Estimated reading time 4 min

Why the future and Sitra needs to be changed?

Finland has held the top spot as the happiest country in the world for almost a decade. That is something to be joyful about. At the same time, many indicators show that Finland has hesitated when it should have been renewing itself. As a result, we are wilting.


Atte Jääskeläinen

President, Sitra


Finland’s economy has not grown for 15 years. We are living longer than before, but the number of children being born is at an all-time low. The world around us is splitting into blocs. Our country’s 1,300-km border with Russia is closed.

We joined NATO to get security. We are working to safeguard the economy by investing billions in research and innovation. At the same time, the tone of societal debate is sharpening just when we need to do better than that.

In this situation, Sitra has decided to renew itself so that we can build a better tomorrow for Finland in a long-term and effective way.

Resources where the need is greatest

Stakeholders give excellent feedback on Sitra’s work. The information we produce is of high quality. We are praised for our courage and for thinking ahead without bowing to taboos.

We have claimed our place among the world’s leading actors: Our foresight is award-winning and internationally leading. In sustainability thinking and practice, we have been global leaders.

So why renew ourselves? Because Sitra cannot stand by while Finland falls behind its Nordic peers in societal development. It is also impossible because promoting economic growth and stable development in Finland is a statutory task of Sitra, which was founded in 1967.

We are now putting economic growth at the heart of our new strategy. Sitra is also returning to the field of innovation actors after years of absence. Nine out of ten of our stakeholders want this. In particular, we are investing in social innovations that will transform Finland on a large scale, because our country must be able to deliver services and use common resources more efficiently.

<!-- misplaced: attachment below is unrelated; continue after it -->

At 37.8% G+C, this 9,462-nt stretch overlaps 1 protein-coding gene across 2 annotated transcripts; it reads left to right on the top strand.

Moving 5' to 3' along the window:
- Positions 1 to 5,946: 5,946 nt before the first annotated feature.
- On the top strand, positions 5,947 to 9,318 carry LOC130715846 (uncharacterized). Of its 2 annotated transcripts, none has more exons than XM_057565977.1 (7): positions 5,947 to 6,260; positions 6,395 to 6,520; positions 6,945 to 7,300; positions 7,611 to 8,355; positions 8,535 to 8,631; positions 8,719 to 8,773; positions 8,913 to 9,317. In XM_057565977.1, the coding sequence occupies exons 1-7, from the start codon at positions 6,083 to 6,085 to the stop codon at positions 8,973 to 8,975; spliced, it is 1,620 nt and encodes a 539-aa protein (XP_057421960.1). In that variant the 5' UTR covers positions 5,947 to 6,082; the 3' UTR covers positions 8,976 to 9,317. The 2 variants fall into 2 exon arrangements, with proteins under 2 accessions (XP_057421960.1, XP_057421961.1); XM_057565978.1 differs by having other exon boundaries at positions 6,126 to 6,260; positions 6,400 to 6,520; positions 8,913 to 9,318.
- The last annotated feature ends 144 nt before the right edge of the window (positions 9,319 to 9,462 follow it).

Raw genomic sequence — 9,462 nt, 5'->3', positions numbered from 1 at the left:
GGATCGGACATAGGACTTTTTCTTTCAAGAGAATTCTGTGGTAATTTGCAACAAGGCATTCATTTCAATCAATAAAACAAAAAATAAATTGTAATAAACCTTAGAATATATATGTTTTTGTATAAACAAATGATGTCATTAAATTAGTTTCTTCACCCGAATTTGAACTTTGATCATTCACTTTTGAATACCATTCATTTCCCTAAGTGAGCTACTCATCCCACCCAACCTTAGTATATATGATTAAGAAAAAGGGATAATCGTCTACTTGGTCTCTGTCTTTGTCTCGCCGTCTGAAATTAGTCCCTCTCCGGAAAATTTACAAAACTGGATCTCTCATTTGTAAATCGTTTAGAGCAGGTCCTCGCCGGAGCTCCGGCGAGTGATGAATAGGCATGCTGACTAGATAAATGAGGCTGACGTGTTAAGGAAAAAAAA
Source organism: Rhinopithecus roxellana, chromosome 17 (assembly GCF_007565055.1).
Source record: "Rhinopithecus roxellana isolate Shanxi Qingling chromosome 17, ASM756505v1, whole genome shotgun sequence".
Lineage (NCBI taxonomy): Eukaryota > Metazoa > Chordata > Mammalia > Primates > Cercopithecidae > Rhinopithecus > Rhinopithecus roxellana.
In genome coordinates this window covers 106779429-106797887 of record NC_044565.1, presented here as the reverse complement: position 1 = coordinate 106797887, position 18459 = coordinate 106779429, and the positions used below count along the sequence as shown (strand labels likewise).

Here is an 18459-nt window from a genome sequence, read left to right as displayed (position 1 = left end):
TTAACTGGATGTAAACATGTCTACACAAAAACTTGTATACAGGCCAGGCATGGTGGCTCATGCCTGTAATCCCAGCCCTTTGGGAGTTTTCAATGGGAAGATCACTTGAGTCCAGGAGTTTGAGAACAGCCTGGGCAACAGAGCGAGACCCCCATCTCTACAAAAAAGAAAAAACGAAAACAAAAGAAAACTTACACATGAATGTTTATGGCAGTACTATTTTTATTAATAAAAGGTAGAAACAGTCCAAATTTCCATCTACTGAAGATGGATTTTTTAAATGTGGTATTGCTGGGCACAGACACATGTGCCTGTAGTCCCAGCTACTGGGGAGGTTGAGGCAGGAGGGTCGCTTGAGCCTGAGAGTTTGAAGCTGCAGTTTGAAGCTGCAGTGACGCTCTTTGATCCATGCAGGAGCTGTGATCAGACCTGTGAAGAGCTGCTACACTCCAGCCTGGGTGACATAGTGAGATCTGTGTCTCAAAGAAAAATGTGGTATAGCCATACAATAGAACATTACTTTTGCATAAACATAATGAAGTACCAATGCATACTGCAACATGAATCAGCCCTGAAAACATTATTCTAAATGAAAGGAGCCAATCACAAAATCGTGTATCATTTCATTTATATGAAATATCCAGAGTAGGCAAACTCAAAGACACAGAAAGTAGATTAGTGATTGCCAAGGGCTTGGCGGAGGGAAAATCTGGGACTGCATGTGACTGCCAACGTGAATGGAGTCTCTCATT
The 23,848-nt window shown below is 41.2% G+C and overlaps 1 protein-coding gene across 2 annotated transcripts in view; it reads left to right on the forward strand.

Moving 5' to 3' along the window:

As a first step, we will tackle four societal challenges. These include economic growth, sustainability transition, democracy and polarisation, data and artificial intelligence. However, we will constantly reflect, at least annually, on where Sitra’s expertise and resources can best be used from Finland’s perspective.

We are putting economic growth at the heart of our new strategy.

How in practice?

The new strategy will increase Sitra’s agility and efficiency, i.e. its ability to tackle new phenomena and issues that are important for Finland.

We will trust in the key developments for Finland, and delve into the undesirable outlooks that require special attention.

Once we have a clearer understanding of the problem, we will work with other actors in society to find solutions.

And when solutions are found, we will be ready to support their deployment, both with our expertise and with a larger financial contribution.

To tackle the most pressing issues facing society, we will channel more resources into foresight work. There is also a huge need for future-oriented knowledge in other parts of society.

Internally, the change means that we are abandoning Sitra’s current organisation and strategic themes. Most of the personnel will be transferred to the new activities to be set up. We constantly evaluate our staff levels, as our work and operations are funded by returns from investments. International activities will separated and will in future mainly seek funding from outside Finland. An increasing share of Sitra’s resources can thus be used to fund social reforms and cooperation. Sitra is therefore making a significant contribution to finding the keys to economic growth for Finland.

The strategy reform has been in preparation since autumn 2023. Staff, hundreds of stakeholder representatives and leaders of international think tanks have all been involved. Sitra’s Board of Directors and Supervisory Board have also had a strong voice. These bodies will continue to play a key role in selecting societal challenges for Sitra to work on.

To tackle the most pressing issues facing our society, we will channel more resources into foresight work.

We look far, we act now

Nine-year-old Luukas Mäkelä recently wondered in Helsingin Sanomat’s Children’s Science Questions column why the future needs to be changed. HS contacted Sitra, and our foresight specialist Sanna Rekola answered the question as follows: “Together, we can find visions for the future that are as good as possible for as many people as possible. Together, we can also work to make them a reality.

The idea of working together is also at the heart of Sitra’s new strategy. I want a renewed Sitra to listen better. I also want Sitra to be seen more as a partner in Finland’s renewal.

Only by doing things together can we change Finland for the better. In previous difficult situations, we have been able to do this. You have to look far into the future, but you have to do it here and now.

What's this about?